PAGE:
Learn about RSS feeds News at Knox
Registration is now open for the 2015 Robert Laidlaw Memorial Lecture!
March 10-11, 2015
Tuesday – 4:15 to 5 p.m.
Wednesday – 11 a.m. to 1:30 p.m. & 3:30 to 5 p.m.
Beginning with the apostolic mission in the first century, the Christian church has always been involved in organizing itself. The realities of leadership, decision-making, discipline, and accountability have always required that the church develop and practice polities. Over the centuries of western Christendom, the polities of the church have often been a dominant if not divisive issue. Polities have become powerfully political realities. As western Christendom declines, polity concerns assert themselves in diverse and unsettling ways. How, in the rapidly changing context of western Christianity, should the church’s missional vocation translate into polities that truly serve that calling? How do we deal with the inherited benefits and problems of the church’s institutional forms? What might a “missional polity” look like for the church sent into the contemporary cultural context?
Darrell L. Guder is Henry Winters Luce Professor of Missional and Ecumenical Theology at Princeton Theological Seminary where he also served as Dean of Academic Affairs from 2005 to 2010. He earned his Ph.D. from the University of Hamburg, Germany, and has received honorary Doctorates of Divinity from Whitworth University and Jamestown College. He was Professor of Mission and Evangelism at Louisville Presbyterian Theological Seminary (1991-1997) and Professor of Evangelism and Church Growth at Columbia Theological Seminary (1997-2001).
He has published numerous articles, especially in the field of missional theology and has lectured at numerous theological institutions in the United States. He most recently addressed the Conference on Mission of the Church of Denmark (June 2006) and the Geelong Ecumenical Conference on Mission in Australia (July 2006),
Dr. Guder was the McClure Lecturer on Mission at Pittsburgh Theological Seminary in the fall of 2011. He has been active in the Gospel and Our Culture Network, focusing on the missional challenges to the churches in the cultures dominated by the earlier paradigms of ChristendomREAD MORE
The Ewart Centre for Lay Education is offering two courses this winter for those pursuing their Certificate in Christian Faith and Life.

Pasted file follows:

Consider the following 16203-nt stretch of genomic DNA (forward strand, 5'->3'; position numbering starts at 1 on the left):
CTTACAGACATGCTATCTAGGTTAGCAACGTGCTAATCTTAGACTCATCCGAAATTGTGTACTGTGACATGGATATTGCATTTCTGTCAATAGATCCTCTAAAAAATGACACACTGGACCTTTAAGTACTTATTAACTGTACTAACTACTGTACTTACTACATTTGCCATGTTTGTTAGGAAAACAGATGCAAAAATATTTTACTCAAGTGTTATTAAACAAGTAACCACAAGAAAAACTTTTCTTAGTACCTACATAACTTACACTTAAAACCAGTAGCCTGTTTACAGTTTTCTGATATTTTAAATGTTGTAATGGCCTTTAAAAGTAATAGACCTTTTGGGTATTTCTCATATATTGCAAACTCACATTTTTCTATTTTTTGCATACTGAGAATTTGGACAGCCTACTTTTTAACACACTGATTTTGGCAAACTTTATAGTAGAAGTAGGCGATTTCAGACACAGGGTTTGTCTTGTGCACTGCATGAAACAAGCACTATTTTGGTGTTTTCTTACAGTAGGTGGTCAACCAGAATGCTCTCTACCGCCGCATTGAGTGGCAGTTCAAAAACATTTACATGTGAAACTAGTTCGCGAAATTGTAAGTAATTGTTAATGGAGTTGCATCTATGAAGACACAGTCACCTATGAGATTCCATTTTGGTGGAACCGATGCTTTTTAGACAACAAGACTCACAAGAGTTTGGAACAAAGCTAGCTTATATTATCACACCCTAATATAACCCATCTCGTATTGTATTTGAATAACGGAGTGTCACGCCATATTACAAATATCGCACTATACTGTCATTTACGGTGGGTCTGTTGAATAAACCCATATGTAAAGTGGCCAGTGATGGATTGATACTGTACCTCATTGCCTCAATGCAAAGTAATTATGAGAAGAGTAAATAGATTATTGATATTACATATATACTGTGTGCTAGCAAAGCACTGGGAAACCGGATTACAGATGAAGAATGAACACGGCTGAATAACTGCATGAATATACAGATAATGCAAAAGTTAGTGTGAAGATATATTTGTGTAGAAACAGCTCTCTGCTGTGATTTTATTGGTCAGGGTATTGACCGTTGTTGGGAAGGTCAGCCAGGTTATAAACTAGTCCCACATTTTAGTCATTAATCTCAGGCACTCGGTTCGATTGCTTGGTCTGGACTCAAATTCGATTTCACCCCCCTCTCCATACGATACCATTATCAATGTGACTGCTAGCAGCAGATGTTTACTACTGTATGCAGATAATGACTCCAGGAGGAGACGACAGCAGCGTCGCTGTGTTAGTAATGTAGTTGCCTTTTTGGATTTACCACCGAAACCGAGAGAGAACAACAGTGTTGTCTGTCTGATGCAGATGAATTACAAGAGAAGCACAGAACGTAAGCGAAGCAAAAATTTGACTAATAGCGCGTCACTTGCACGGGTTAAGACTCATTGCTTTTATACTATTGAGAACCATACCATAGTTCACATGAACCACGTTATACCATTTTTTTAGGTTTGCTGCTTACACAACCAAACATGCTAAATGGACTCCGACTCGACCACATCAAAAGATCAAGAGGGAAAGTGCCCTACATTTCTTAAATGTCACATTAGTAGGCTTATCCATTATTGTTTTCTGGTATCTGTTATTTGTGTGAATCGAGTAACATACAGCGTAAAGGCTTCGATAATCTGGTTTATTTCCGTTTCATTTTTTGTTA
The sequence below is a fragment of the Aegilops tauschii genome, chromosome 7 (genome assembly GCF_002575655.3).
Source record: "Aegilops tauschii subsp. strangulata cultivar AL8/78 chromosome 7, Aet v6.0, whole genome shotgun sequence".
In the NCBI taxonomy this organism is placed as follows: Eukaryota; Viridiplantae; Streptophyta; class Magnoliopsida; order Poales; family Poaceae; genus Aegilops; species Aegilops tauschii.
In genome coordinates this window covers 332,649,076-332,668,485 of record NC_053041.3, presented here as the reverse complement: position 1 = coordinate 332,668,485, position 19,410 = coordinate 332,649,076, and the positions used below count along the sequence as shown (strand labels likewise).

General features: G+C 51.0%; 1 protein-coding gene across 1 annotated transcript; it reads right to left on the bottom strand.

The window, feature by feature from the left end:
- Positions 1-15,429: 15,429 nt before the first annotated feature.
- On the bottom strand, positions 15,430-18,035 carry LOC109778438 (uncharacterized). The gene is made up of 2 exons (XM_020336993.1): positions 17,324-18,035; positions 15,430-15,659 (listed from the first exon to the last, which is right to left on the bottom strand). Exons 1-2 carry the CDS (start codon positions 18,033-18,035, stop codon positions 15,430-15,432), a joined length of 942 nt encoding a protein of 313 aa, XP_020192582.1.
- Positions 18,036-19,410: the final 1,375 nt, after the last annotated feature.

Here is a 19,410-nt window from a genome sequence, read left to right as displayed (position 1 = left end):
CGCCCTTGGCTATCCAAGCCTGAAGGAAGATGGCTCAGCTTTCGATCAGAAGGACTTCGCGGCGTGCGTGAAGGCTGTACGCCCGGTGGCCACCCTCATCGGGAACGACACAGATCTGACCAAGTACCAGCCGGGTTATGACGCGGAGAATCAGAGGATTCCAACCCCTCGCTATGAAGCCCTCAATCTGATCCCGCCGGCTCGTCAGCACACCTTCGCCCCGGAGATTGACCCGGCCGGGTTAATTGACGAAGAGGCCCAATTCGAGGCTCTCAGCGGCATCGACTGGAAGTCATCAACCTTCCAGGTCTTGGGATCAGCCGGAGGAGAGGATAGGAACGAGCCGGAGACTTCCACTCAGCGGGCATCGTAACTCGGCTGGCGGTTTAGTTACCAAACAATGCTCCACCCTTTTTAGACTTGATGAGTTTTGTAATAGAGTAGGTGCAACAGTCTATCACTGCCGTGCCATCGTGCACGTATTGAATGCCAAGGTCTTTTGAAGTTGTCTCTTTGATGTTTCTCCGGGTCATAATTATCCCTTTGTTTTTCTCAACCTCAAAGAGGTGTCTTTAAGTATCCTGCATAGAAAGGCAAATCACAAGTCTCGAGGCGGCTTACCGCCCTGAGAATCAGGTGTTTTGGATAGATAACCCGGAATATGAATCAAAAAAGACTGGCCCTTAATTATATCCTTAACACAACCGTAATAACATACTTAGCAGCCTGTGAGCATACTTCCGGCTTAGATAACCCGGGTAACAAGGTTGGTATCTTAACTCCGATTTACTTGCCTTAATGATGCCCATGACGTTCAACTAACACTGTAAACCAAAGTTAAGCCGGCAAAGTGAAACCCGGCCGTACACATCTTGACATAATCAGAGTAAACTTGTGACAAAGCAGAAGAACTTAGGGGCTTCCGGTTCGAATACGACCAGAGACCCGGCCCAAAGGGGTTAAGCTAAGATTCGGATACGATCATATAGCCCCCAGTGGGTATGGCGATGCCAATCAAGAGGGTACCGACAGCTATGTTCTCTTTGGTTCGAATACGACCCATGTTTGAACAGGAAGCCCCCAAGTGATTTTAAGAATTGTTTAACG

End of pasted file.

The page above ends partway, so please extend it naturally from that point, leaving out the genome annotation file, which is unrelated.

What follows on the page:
THE GOSPEL OF LUKE
Instructor: The Rev. Tim Purvis
Dates: January 19 - February 23, 2015
Details: Welcome to this online course on the Gospel According to Luke. Many are familiar with Luke’s version of the nativity story through Sunday School Christmas pageants and Linus’ famous recitation in A Charlie Brown Christmas (“An there were in the same country shepherds.) Luke’s Gospel also contains some of the most famous and beloved parables, like the Good Samaritan, the Prodigal Son, and the Pharisee and the Tax Collector. In this course we will take a closer look at these and other passages in light of Luke’s particular theological interests and thematic emphases.
The course will emphasize close reading of the text, comparison with Luke’s known sources (Mark and Q), and attention to both the immediate context (the material before and after a passage) and overall context (the position of a passage within Luke’s Gospel as a whole) as clues to understanding and interpreting the text as Scripture for the church. The key question is “so what?” What does this mean for us as Christians and how does it connect to our daily living?
Instructor: Tim is currently the minister at Westview Presbyterian Church in Toronto. He has a lifelong interest in New Testament studies. His Th.M. thesis was in the area of New Testament textual criticism, in particular the methodology used to reconstruct the original text of New Testament from the thousands of differing manuscript copies.
AMOS: SOCIAL REFORMER FOR OUR TIME
Instructor: Dr. Brian Irwin
Dates: March 16 – April 20, 2015
Details: This online course uses the book of Amos as a means of introducing the covenantal values that lay beneath Israel’s approach to social justice. Students will reflect on the Church’s call to social justice and the way in which this can be realized in the lives of individuals and congregations. Additional emphasis will be placed on the content and shape of the book of Amos and the task of interpreting it as Scripture of the Church.
Instructor: Brian is Associate Professor of Old Testament/Hebrew Scriptures at Knox College. He enjoys assisting students achieve a better understanding of the culture and setting of the Bible, and helping them acquire the tools to exegete and apply it in a responsible and life-changing way. Dr. Irwin is frequently invited as a guest lecturer and preacher in a variety of denominational settings. He is an active member of Glenbrook Presbyterian Church, Mississauga.